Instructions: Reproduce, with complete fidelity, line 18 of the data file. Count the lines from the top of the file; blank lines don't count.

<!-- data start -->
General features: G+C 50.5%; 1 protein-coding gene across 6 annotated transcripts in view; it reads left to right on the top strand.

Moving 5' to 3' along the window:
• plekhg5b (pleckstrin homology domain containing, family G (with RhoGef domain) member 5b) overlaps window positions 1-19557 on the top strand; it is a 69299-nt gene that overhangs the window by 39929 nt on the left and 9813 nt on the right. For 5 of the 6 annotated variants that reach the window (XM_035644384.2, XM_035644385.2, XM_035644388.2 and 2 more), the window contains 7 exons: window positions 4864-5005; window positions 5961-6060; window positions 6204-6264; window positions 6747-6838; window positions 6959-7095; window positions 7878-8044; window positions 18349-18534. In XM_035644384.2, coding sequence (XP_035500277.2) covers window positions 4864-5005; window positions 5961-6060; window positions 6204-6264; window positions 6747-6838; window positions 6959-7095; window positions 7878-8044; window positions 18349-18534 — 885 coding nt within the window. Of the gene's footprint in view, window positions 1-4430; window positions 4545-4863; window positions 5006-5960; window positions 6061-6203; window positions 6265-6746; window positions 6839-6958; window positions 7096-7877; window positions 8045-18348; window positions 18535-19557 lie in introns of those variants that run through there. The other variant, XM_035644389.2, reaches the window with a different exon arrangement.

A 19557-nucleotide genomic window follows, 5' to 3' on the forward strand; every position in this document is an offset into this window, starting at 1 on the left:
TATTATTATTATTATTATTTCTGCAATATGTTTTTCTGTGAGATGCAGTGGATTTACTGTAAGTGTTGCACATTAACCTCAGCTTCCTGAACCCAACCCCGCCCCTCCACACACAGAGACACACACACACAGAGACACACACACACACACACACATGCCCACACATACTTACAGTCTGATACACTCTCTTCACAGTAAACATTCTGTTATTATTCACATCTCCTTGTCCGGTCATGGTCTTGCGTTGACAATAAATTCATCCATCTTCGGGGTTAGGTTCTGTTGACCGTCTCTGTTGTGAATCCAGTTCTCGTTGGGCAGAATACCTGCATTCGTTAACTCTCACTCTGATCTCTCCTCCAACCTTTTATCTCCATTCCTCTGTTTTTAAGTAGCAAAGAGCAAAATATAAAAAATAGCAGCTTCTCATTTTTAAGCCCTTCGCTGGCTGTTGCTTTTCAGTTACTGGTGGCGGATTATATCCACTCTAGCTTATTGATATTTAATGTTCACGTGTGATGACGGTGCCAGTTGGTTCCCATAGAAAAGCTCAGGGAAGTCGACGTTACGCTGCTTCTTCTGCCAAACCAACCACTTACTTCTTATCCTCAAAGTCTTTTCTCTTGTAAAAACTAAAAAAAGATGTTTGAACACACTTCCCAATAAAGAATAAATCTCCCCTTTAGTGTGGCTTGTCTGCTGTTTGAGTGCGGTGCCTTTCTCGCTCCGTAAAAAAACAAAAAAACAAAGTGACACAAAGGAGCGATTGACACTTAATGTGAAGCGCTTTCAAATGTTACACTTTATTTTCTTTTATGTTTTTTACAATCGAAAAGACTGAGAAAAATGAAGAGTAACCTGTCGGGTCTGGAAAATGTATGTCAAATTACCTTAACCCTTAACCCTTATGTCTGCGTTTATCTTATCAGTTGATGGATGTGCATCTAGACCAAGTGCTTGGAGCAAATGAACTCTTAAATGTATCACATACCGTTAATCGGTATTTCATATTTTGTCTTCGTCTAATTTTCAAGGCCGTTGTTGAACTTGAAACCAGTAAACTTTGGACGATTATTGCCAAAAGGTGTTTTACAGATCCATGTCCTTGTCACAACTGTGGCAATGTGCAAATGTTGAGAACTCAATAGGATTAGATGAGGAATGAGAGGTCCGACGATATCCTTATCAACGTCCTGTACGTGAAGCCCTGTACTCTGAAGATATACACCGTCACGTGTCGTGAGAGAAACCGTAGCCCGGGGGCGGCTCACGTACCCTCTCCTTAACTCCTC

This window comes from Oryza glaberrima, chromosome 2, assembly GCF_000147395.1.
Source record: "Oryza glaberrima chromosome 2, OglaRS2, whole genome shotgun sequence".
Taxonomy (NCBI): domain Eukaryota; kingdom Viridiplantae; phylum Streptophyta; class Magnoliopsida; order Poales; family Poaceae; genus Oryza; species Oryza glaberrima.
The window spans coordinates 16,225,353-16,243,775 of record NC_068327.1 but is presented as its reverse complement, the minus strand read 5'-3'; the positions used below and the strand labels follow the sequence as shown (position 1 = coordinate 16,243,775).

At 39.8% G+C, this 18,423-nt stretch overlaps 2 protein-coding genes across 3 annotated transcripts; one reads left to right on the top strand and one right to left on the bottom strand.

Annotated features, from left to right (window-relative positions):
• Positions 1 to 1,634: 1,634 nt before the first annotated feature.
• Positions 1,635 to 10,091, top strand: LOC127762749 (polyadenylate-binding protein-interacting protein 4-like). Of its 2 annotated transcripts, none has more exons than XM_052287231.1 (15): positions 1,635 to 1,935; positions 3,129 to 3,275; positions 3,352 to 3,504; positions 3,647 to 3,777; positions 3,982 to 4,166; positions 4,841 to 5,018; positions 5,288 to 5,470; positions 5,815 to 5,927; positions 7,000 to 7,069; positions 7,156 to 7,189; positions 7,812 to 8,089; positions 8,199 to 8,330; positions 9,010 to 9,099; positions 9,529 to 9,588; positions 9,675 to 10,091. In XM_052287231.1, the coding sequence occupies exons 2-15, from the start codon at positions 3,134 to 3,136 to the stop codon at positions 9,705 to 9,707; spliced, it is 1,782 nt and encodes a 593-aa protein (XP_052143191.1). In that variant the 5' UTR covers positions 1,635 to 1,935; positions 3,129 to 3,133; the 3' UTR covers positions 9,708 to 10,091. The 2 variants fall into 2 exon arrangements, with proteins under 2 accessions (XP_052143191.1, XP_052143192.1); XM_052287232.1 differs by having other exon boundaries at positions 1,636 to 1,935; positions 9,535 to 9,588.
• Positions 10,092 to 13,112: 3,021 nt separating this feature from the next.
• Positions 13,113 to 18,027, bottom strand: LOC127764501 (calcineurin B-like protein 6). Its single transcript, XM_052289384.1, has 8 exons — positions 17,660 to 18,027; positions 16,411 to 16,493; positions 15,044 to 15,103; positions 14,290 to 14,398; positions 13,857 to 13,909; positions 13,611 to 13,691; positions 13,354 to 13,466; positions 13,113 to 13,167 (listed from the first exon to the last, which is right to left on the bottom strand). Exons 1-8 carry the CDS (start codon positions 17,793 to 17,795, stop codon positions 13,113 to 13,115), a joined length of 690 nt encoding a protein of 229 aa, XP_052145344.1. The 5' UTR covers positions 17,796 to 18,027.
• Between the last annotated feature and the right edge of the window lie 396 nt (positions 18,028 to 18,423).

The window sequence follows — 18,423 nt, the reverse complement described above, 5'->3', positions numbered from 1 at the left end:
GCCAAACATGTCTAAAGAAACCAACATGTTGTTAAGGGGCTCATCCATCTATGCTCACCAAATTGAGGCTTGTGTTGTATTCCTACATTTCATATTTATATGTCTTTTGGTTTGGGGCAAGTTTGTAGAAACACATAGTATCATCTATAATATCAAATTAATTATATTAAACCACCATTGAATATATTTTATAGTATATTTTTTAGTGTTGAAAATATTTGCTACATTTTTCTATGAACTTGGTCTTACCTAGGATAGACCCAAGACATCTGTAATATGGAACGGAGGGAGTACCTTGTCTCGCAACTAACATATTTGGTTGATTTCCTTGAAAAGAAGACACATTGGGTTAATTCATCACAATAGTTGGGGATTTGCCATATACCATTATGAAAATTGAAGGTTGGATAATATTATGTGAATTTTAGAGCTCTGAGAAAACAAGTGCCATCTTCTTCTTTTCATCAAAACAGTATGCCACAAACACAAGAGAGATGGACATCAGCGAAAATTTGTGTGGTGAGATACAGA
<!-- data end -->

GCCAAACATGTCTAAAGAAACCAACATGTTGTTAAGGGGCTCATCCATCTATGCTCACCAAATTGAGGCTTGTGTTGTATTCCTACATTTCATATTTATATGTCTTTTGGTTTGGGGCAAGTTTGTAGAAACACATAGTATCATCTATAATATCAAATTAATTATATTAAACCACCATTGAATATATTTTATAGTATATTTTTTAGTGTTGAAAATATTTGCTACATTTTTCTATGAACTTGGTCTTACCTAGGATAGACCCAAGACATCTGTAATATGGAACGGAGGGAGTACCTTGTCTCGCAACTAACATATTTGGTTGATTTCCTTGAAAAGAAGACACATTGGGTTAATTCATCACAATAGTTGGGGATTTGCCATATACCATTATGAAAATTGAAGGTTGGATAATATTATGTGAATTTTAGAGCTCTGAGAAAACAAGTGCCATCTTCTTCTTTTCATCAAAACAGTATGCCACAAACACAAGAGAGATGGACATCAGCGAAAATTTGTGTGGTGAGATACAGA